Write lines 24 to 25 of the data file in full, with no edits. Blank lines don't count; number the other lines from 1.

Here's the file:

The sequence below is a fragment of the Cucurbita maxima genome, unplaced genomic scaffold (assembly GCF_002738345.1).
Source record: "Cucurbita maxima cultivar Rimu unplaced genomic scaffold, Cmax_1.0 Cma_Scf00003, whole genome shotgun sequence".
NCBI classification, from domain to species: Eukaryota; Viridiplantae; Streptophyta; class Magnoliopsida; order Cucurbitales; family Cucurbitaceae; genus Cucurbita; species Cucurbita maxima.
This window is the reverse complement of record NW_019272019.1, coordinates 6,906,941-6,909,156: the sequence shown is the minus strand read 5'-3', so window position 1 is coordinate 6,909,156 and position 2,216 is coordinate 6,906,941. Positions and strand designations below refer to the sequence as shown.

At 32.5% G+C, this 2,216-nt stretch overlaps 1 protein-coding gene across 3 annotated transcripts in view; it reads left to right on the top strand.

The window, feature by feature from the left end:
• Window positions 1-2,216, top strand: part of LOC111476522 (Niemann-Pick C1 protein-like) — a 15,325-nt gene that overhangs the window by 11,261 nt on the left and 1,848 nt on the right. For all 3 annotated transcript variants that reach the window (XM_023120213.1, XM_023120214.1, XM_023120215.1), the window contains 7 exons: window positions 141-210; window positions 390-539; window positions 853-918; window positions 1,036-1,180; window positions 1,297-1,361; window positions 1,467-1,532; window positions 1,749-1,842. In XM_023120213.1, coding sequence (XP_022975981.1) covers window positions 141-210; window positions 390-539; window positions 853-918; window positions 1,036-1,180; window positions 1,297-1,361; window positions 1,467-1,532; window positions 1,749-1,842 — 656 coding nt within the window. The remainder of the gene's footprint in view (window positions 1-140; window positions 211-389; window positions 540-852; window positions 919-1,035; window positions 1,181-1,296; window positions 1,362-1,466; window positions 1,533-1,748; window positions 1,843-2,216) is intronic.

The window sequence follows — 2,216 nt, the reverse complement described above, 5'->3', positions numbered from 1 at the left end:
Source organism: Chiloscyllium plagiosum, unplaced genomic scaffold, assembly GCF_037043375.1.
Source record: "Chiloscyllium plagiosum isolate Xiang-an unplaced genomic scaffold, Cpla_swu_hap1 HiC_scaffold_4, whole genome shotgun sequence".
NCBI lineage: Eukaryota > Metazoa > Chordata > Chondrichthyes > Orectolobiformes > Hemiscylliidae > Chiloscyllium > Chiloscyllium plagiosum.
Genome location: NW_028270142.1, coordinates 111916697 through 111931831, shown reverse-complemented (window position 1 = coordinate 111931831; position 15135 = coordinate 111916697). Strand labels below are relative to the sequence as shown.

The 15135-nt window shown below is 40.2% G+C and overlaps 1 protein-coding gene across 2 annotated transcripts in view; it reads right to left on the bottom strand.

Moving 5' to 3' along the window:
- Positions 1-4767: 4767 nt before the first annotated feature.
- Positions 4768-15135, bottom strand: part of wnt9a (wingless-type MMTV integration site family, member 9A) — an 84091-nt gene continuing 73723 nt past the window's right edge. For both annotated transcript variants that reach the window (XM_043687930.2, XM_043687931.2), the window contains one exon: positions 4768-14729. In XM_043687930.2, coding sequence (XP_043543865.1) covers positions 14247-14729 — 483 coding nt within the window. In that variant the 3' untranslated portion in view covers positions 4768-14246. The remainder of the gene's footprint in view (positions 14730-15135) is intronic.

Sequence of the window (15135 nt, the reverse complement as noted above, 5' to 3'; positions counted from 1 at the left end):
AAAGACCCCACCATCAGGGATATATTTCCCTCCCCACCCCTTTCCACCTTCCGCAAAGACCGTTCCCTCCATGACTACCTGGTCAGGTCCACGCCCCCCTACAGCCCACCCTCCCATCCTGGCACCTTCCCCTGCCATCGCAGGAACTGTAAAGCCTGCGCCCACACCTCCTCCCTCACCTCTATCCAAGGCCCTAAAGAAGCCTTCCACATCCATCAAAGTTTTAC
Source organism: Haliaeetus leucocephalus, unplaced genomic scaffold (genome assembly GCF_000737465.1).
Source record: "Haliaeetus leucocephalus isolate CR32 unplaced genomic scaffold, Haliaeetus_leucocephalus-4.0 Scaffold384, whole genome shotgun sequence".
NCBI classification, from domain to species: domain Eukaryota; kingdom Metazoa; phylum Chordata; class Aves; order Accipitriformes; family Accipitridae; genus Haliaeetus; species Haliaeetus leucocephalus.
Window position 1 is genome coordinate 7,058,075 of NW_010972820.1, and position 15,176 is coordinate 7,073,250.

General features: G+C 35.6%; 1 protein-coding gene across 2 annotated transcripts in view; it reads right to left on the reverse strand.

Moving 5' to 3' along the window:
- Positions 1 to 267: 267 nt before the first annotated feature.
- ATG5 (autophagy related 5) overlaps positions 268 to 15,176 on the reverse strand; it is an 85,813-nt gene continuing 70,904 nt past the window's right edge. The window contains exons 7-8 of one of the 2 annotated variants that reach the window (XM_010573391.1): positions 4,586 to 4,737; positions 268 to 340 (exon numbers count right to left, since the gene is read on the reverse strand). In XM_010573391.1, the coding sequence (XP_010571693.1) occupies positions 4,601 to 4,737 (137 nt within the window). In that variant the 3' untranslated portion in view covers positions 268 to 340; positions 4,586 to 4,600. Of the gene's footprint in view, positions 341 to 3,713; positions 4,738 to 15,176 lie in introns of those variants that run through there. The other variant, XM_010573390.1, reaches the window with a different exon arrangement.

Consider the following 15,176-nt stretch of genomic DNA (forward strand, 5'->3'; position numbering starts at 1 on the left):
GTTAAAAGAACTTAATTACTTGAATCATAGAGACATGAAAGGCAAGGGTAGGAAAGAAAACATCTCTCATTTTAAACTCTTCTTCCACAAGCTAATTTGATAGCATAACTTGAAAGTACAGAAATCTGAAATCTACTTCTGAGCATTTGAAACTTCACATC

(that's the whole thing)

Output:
Moving 5' to 3' along the window:
- Positions 1 to 267: 267 nt before the first annotated feature.